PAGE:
Price discrimination law : developing a policy for New Zealand.
Degree GrantorUniversity of Canterbury
Degree NameMaster of Commerce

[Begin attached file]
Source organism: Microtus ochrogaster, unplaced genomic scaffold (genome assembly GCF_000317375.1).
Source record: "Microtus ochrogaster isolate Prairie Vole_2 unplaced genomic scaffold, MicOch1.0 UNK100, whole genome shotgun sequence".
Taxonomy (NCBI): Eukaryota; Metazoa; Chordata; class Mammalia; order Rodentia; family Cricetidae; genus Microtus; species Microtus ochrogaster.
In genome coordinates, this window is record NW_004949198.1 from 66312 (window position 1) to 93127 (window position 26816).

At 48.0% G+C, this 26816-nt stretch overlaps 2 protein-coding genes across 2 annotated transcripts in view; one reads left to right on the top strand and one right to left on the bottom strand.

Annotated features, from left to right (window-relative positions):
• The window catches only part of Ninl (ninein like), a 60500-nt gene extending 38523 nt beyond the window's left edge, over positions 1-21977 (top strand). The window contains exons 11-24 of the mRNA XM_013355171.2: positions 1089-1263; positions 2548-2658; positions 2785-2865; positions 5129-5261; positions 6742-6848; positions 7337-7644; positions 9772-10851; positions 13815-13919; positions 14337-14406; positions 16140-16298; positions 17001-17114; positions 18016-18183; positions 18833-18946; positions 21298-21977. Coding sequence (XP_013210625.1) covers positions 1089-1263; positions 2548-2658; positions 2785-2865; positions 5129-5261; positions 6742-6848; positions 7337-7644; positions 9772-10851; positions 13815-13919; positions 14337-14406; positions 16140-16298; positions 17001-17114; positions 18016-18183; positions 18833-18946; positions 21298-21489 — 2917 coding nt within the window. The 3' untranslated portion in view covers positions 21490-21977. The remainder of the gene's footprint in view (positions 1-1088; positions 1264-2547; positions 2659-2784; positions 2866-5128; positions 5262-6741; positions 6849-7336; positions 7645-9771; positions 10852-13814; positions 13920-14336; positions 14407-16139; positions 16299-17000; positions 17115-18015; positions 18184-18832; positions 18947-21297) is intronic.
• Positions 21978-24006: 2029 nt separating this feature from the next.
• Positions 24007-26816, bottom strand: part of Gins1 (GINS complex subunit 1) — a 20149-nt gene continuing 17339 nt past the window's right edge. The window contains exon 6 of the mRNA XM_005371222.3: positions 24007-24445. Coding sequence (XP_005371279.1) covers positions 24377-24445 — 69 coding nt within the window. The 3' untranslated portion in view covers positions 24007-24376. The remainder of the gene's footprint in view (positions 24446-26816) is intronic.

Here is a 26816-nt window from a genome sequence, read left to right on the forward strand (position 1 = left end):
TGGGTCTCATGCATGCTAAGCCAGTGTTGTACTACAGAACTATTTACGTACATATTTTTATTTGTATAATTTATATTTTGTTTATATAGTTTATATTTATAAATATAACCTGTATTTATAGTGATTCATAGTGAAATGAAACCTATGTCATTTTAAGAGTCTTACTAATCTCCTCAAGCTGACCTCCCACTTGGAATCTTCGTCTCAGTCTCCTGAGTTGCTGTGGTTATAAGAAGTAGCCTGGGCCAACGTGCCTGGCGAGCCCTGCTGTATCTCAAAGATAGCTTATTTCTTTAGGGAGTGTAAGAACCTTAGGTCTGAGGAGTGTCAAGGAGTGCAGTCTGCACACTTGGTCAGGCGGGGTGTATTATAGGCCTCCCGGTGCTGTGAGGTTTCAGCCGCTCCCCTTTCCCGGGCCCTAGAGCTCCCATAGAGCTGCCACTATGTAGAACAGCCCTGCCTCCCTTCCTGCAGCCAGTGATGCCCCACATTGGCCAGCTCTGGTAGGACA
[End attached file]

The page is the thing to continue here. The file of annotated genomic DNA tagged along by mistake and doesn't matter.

The purpose of this thesis is to develop a policy towards anticompetitive price discrimination in New Zealand. Price discrimination occurs where the ratio of price to cost in two sales differs. Legislation against price discrimination may be enacted as part of our Competition Law, a set of laws designed to promote efficiency and competition in industry and commerce. The first section of this thesis examines the economics of price discrimination and its effects on efficiency, income distribution and competition. We conclude that the effects are ambiguous and depend upon the circumstances in which the discrimination is practiced. However we conclude that systematic price discrimination can be harmful to competition, whilst unsystematic price discrimination can promote competition and that there are a priori grounds for anti-price discrimination legislation. The second section examines specific approaches taken to price discrimination legislation. Particular emphasis is placed on the U.S. Robinson-Patman Act which is one of the most extensively litigated price discrimination laws in the world. A review of the implementation of this Act shows that it has failed to promote competition or increase efficiency. In fact, it has done more to inhibit these goals than promote them. We conclude that there are conceptual problems with antiprice discrimination legislation and this conclusion is reinforced by a study of the Australian price discrimination law. We therefore examine the conceptual framework in which price discrimination is controlled in other developed countries such as the United Kingdom, Canada, Eire, France, West Germany and the EEC. We conclude generally that price discrimination is a problem of monopoly and should be treated as such. The final part of this thesis reviews price discrimination law in New zealand and suggests a policy that would align the Commerce Act with our conclusion that legislation against price discrimination is undesirable.